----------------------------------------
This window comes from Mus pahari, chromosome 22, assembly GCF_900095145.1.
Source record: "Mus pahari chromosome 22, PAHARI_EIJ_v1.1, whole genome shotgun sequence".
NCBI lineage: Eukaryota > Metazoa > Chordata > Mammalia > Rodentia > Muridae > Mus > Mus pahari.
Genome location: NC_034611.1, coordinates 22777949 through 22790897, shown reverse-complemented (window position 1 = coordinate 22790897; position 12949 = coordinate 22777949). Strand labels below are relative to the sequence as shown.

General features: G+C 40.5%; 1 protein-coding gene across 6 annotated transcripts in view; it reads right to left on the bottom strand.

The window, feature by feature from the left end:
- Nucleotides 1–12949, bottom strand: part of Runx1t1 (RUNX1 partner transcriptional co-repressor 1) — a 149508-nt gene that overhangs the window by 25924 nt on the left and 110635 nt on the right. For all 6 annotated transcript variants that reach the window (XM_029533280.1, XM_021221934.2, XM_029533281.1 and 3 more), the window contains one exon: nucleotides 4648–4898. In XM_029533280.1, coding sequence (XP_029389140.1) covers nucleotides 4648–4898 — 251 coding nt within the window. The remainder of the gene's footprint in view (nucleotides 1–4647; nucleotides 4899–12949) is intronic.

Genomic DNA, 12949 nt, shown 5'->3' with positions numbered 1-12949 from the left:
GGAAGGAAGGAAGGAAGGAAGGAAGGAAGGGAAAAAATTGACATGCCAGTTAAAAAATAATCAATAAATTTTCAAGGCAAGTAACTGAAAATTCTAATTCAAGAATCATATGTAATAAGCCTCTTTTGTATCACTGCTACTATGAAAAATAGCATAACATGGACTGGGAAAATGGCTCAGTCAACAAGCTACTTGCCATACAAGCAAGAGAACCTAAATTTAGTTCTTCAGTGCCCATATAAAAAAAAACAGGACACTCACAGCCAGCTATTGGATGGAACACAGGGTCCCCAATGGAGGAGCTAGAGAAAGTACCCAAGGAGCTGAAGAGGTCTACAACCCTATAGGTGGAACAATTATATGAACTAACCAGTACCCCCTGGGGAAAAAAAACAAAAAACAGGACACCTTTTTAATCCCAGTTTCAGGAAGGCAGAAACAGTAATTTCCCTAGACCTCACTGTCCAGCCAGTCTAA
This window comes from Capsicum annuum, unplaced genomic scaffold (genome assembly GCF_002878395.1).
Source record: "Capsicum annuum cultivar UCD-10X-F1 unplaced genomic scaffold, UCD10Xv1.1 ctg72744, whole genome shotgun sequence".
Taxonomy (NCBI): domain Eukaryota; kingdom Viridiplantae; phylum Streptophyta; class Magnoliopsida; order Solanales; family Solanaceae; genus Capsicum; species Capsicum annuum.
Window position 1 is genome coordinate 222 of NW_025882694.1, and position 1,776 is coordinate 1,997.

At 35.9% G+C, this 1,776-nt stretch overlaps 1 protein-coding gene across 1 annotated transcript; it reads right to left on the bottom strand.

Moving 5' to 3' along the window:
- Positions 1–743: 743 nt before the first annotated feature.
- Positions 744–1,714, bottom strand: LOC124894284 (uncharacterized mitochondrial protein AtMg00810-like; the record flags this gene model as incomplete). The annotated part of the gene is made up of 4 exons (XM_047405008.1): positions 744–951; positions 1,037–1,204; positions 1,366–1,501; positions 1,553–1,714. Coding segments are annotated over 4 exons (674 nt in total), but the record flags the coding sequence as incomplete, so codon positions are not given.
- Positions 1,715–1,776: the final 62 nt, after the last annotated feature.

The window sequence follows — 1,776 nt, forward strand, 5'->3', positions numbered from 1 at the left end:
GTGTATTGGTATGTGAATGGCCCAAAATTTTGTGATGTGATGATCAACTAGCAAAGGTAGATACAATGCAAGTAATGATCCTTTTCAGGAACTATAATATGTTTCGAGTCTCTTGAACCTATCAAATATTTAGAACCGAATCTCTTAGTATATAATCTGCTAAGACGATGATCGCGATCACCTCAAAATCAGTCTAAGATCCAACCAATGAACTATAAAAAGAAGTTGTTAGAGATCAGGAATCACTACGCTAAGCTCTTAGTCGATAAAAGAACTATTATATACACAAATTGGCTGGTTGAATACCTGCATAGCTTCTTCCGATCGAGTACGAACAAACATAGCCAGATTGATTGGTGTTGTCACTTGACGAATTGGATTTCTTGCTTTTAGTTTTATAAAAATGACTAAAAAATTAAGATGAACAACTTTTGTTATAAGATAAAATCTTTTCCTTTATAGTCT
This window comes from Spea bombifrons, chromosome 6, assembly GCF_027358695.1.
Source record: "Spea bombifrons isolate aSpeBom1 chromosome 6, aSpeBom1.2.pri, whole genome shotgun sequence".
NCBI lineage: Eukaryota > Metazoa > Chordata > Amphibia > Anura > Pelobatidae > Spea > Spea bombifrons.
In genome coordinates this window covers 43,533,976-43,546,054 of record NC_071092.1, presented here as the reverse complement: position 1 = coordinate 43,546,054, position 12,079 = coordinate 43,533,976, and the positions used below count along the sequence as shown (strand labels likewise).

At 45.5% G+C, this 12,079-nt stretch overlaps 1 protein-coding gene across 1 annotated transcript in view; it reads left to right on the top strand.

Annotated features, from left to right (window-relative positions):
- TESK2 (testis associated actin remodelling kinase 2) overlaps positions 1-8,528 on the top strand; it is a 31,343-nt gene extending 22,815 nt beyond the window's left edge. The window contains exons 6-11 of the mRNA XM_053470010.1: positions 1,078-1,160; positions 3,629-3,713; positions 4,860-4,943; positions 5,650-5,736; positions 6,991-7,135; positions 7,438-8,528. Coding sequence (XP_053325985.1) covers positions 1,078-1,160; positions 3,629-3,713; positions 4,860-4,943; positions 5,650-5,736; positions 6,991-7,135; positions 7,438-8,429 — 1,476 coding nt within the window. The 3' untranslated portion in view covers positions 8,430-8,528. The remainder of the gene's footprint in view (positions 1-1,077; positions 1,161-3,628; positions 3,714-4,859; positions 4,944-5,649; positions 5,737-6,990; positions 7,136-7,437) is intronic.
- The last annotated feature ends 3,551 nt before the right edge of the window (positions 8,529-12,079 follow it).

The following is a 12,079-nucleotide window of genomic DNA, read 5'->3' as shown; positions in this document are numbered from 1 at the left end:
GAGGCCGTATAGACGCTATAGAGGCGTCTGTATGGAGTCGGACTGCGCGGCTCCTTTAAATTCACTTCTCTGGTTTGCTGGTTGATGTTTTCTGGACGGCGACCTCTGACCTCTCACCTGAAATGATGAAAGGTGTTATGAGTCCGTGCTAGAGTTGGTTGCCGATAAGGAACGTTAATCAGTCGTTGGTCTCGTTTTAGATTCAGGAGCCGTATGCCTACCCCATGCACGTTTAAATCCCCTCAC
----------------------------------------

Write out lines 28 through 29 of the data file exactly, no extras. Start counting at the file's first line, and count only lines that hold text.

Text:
- The last annotated feature ends 3,551 nt before the right edge of the window (positions 8,529-12,079 follow it).

The following is a 12,079-nucleotide window of genomic DNA, read 5'->3' as shown; positions in this document are numbered from 1 at the left end: